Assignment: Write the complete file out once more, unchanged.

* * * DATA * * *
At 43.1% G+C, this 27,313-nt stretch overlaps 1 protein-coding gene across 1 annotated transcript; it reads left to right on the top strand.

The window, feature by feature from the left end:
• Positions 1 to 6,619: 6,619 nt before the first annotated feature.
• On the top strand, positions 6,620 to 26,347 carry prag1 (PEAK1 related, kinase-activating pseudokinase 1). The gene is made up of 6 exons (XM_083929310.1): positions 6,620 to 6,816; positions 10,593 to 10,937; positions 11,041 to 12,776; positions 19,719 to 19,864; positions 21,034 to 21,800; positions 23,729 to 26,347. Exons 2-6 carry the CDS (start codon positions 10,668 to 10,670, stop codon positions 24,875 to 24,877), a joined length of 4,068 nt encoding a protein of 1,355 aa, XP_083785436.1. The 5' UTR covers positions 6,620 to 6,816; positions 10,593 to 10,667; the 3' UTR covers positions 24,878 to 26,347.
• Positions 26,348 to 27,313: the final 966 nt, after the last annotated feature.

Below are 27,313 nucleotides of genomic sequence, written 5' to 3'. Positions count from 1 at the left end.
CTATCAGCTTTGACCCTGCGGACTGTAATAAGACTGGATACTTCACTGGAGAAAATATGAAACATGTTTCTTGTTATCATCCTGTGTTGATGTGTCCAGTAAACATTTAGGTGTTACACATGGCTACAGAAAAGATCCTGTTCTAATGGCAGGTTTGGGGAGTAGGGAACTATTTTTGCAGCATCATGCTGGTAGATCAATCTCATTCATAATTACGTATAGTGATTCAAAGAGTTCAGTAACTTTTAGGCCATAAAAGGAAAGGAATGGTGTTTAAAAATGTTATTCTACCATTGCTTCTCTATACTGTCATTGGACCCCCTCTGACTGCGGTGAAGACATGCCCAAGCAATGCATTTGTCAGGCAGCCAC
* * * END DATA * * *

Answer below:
At 43.1% G+C, this 27,313-nt stretch overlaps 1 protein-coding gene across 1 annotated transcript; it reads left to right on the top strand.

The window, feature by feature from the left end:
• Positions 1 to 6,619: 6,619 nt before the first annotated feature.
• On the top strand, positions 6,620 to 26,347 carry prag1 (PEAK1 related, kinase-activating pseudokinase 1). The gene is made up of 6 exons (XM_083929310.1): positions 6,620 to 6,816; positions 10,593 to 10,937; positions 11,041 to 12,776; positions 19,719 to 19,864; positions 21,034 to 21,800; positions 23,729 to 26,347. Exons 2-6 carry the CDS (start codon positions 10,668 to 10,670, stop codon positions 24,875 to 24,877), a joined length of 4,068 nt encoding a protein of 1,355 aa, XP_083785436.1. The 5' UTR covers positions 6,620 to 6,816; positions 10,593 to 10,667; the 3' UTR covers positions 24,878 to 26,347.
• Positions 26,348 to 27,313: the final 966 nt, after the last annotated feature.

Below are 27,313 nucleotides of genomic sequence, written 5' to 3'. Positions count from 1 at the left end.
CTATCAGCTTTGACCCTGCGGACTGTAATAAGACTGGATACTTCACTGGAGAAAATATGAAACATGTTTCTTGTTATCATCCTGTGTTGATGTGTCCAGTAAACATTTAGGTGTTACACATGGCTACAGAAAAGATCCTGTTCTAATGGCAGGTTTGGGGAGTAGGGAACTATTTTTGCAGCATCATGCTGGTAGATCAATCTCATTCATAATTACGTATAGTGATTCAAAGAGTTCAGTAACTTTTAGGCCATAAAAGGAAAGGAATGGTGTTTAAAAATGTTATTCTACCATTGCTTCTCTATACTGTCATTGGACCCCCTCTGACTGCGGTGAAGACATGCCCAAGCAATGCATTTGTCAGGCAGCCAC